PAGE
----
by Howard J. Grossman, AICP
In the book “Lights Out” by newscaster Ted Koppel, Tom Ridge, former Governor of Pennsylvania, is quoted, “we are not a preemptive democracy. We are a reactive one. Rare are the occasions on which we act in anticipation of a potential problem.”
These words could be utilized in the Pocono-Northeast as this region has experienced a bundle of problems and issues that have come about unexpectedly and are not always caused within but outside eternal factors which have affected how we operate and how we see the present and the future. There is a vital need for preemptive planning and staking out the various options that should be in place in the event of serious weaknesses which cause the situations to occur.
The flood of 1972, called Tropical Storm Agnes, is one such component to affect the region in a dramatic way. The flood of 2011 which impacted West Pittston and some other communities, is a another such example.
The many recessions which have externally affected the region provided more examples of the need to plan accordingly since more such events are likely to occur. The opportunity to begin to store ideas and action which can be utilized as new dilemmas occur throughout the region would be an excellent source of support and preemptive, organized arrangements which can be quickly made available as responses to the overall definition of problem solving that is essential to the ability of the region to meet problems which show up, both those that are internal and those that hit the region from the outside.
Koppel’s book of 279 pages should be read by many leaders in the region since it talks about electrical grids, blackouts that can last for months, the lack of planning at the national level if one or more of the three electric power grids are attacked. This region should begin to examine ways to respond to this difficult situation if such a negative event actually occurred. However, there are other ways the region should take preemptive steps to avoid entanglements that could be disruptive to our economic, environmental, social and other topics. Here are a few ways to begin to take appropriate steps.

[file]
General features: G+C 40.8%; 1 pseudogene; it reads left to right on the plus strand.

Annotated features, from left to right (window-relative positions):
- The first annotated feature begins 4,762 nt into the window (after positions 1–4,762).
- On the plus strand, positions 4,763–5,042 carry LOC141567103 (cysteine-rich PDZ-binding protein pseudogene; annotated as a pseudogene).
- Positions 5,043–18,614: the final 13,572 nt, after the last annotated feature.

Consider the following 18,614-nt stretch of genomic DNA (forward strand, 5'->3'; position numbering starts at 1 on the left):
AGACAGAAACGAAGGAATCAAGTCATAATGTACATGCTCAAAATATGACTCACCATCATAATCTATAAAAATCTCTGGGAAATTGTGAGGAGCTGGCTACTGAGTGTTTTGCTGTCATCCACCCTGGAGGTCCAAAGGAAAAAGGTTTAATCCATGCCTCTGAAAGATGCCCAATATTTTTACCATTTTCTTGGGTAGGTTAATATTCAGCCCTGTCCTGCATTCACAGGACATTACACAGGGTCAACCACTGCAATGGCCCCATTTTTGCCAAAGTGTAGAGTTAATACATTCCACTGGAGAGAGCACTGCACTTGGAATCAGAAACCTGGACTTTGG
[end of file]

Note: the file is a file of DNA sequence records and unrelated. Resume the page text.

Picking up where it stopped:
■ There is a need to update the regional plan periodically so that new events can be taken into account as they occur. This is a role that the NEPA Alliance (formerly Economic Development Council of Northeastern Pennsylvania) can play. A collaborative approach would make sense with other agencies such as the Northeast Pennsylvania Industrial Resource Center and many others being involved.
By pre-planning, it would not only be preemptive but allow a look at creativity and innovation techniques to be responsive to a better future and quality of life for the one million plus citizens who call this region as home.